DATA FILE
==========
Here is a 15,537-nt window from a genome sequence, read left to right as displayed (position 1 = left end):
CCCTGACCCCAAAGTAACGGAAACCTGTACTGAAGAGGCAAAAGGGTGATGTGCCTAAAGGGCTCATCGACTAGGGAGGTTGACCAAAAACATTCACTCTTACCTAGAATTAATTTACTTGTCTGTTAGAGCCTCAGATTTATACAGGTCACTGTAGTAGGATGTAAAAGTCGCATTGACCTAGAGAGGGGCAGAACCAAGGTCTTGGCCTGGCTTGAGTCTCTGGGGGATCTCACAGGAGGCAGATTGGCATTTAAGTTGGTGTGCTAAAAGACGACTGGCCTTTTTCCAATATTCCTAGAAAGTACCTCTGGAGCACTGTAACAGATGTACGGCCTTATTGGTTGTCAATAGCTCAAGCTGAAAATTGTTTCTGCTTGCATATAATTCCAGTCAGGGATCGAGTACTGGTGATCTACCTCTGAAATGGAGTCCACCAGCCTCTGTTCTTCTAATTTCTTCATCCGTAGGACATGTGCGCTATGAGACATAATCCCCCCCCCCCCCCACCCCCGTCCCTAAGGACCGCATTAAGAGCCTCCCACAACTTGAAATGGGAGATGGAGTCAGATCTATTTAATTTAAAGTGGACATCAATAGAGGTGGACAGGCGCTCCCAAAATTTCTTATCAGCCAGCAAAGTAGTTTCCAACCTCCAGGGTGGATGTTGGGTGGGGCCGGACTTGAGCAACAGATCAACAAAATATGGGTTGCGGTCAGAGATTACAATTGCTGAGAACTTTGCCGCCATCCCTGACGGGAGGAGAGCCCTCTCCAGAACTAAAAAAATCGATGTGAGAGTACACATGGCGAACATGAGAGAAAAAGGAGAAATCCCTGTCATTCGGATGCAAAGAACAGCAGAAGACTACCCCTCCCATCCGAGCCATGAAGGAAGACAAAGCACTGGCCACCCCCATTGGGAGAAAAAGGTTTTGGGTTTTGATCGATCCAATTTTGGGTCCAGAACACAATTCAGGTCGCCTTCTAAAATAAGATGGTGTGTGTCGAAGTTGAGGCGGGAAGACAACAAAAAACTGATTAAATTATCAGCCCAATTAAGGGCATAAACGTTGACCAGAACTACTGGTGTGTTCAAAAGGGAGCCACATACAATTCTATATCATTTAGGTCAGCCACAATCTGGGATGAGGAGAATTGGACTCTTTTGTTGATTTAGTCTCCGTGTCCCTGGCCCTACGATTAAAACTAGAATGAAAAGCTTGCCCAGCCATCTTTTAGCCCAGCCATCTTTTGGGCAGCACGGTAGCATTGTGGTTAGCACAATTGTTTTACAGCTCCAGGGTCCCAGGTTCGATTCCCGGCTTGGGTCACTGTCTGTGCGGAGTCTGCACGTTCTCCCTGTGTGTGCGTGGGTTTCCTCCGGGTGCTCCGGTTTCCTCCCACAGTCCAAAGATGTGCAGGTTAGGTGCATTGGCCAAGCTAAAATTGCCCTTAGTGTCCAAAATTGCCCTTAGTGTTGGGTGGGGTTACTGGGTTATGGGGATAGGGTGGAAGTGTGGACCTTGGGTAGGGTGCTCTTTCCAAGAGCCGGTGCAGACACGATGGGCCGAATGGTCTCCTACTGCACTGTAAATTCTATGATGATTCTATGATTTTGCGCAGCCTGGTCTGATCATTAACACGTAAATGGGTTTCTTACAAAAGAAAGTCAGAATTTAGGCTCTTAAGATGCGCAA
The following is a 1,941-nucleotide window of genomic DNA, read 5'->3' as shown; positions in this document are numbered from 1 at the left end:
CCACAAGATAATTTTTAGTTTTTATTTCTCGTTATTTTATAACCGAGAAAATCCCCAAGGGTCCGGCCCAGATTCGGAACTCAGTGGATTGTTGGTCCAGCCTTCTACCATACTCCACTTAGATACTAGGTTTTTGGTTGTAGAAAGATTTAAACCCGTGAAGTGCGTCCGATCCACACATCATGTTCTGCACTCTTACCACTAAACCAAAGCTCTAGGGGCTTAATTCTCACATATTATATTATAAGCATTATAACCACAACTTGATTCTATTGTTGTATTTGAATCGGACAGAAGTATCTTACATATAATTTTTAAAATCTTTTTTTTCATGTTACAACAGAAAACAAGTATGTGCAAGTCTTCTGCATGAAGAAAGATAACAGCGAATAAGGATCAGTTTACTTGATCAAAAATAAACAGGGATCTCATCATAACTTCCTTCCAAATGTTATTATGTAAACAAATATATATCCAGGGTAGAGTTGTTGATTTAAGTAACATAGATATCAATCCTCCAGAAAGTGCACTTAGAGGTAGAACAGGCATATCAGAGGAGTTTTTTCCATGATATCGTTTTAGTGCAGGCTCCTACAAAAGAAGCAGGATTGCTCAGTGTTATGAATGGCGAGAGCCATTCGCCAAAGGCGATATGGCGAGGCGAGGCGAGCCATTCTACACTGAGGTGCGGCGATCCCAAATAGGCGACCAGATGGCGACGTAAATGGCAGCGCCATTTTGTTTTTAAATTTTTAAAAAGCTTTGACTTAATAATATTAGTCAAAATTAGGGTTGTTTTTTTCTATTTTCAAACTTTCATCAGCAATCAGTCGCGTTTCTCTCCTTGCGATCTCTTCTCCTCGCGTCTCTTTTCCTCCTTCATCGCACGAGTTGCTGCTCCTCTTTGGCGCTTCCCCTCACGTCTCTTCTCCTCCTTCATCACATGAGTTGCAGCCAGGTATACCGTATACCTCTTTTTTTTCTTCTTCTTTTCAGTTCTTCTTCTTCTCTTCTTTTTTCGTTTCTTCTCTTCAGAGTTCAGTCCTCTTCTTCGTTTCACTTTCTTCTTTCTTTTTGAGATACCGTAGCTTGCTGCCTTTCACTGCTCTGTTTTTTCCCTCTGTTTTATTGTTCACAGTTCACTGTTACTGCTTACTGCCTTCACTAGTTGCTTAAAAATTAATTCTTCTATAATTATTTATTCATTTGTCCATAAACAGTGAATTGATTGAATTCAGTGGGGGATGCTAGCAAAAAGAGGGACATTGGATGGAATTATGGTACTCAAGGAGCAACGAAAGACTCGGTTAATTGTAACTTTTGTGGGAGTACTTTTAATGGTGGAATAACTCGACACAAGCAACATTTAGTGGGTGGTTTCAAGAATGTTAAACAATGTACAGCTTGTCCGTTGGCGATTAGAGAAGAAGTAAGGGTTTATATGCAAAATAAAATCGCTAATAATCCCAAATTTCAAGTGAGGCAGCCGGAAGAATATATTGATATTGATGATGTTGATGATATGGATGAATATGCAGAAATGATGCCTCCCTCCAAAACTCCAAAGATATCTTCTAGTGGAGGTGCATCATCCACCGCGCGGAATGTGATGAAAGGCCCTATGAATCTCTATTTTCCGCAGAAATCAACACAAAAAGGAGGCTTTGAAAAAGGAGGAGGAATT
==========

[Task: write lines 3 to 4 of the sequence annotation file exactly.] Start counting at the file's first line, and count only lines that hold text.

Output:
The following is a 1,941-nucleotide window of genomic DNA, read 5'->3' as shown; positions in this document are numbered from 1 at the left end:
CCACAAGATAATTTTTAGTTTTTATTTCTCGTTATTTTATAACCGAGAAAATCCCCAAGGGTCCGGCCCAGATTCGGAACTCAGTGGATTGTTGGTCCAGCCTTCTACCATACTCCACTTAGATACTAGGTTTTTGGTTGTAGAAAGATTTAAACCCGTGAAGTGCGTCCGATCCACACATCATGTTCTGCACTCTTACCACTAAACCAAAGCTCTAGGGGCTTAATTCTCACATATTATATTATAAGCATTATAACCACAACTTGATTCTATTGTTGTATTTGAATCGGACAGAAGTATCTTACATATAATTTTTAAAATCTTTTTTTTCATGTTACAACAGAAAACAAGTATGTGCAAGTCTTCTGCATGAAGAAAGATAACAGCGAATAAGGATCAGTTTACTTGATCAAAAATAAACAGGGATCTCATCATAACTTCCTTCCAAATGTTATTATGTAAACAAATATATATCCAGGGTAGAGTTGTTGATTTAAGTAACATAGATATCAATCCTCCAGAAAGTGCACTTAGAGGTAGAACAGGCATATCAGAGGAGTTTTTTCCATGATATCGTTTTAGTGCAGGCTCCTACAAAAGAAGCAGGATTGCTCAGTGTTATGAATGGCGAGAGCCATTCGCCAAAGGCGATATGGCGAGGCGAGGCGAGCCATTCTACACTGAGGTGCGGCGATCCCAAATAGGCGACCAGATGGCGACGTAAATGGCAGCGCCATTTTGTTTTTAAATTTTTAAAAAGCTTTGACTTAATAATATTAGTCAAAATTAGGGTTGTTTTTTTCTATTTTCAAACTTTCATCAGCAATCAGTCGCGTTTCTCTCCTTGCGATCTCTTCTCCTCGCGTCTCTTTTCCTCCTTCATCGCACGAGTTGCTGCTCCTCTTTGGCGCTTCCCCTCACGTCTCTTCTCCTCCTTCATCACATGAGTTGCAGCCAGGTATACCGTATACCTCTTTTTTTTCTTCTTCTTTTCAGTTCTTCTTCTTCTCTTCTTTTTTCGTTTCTTCTCTTCAGAGTTCAGTCCTCTTCTTCGTTTCACTTTCTTCTTTCTTTTTGAGATACCGTAGCTTGCTGCCTTTCACTGCTCTGTTTTTTCCCTCTGTTTTATTGTTCACAGTTCACTGTTACTGCTTACTGCCTTCACTAGTTGCTTAAAAATTAATTCTTCTATAATTATTTATTCATTTGTCCATAAACAGTGAATTGATTGAATTCAGTGGGGGATGCTAGCAAAAAGAGGGACATTGGATGGAATTATGGTACTCAAGGAGCAACGAAAGACTCGGTTAATTGTAACTTTTGTGGGAGTACTTTTAATGGTGGAATAACTCGACACAAGCAACATTTAGTGGGTGGTTTCAAGAATGTTAAACAATGTACAGCTTGTCCGTTGGCGATTAGAGAAGAAGTAAGGGTTTATATGCAAAATAAAATCGCTAATAATCCCAAATTTCAAGTGAGGCAGCCGGAAGAATATATTGATATTGATGATGTTGATGATATGGATGAATATGCAGAAATGATGCCTCCCTCCAAAACTCCAAAGATATCTTCTAGTGGAGGTGCATCATCCACCGCGCGGAATGTGATGAAAGGCCCTATGAATCTCTATTTTCCGCAGAAATCAACACAAAAAGGAGGCTTTGAAAAAGGAGGAGGAATT